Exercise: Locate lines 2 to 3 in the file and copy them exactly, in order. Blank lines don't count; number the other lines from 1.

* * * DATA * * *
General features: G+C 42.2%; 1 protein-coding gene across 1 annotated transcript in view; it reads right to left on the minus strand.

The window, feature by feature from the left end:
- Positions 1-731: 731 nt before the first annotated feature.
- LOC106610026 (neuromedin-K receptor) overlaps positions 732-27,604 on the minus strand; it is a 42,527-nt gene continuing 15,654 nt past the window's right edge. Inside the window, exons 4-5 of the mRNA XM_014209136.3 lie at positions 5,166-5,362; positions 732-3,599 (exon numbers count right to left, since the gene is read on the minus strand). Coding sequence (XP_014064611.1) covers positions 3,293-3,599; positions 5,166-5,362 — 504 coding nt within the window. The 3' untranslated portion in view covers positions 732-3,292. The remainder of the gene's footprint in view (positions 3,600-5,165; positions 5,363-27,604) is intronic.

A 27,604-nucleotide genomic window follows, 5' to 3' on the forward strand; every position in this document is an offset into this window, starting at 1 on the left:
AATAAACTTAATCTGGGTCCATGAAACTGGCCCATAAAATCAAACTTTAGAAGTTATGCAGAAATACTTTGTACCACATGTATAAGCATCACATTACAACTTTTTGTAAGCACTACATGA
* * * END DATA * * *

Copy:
The window, feature by feature from the left end:
- Positions 1-731: 731 nt before the first annotated feature.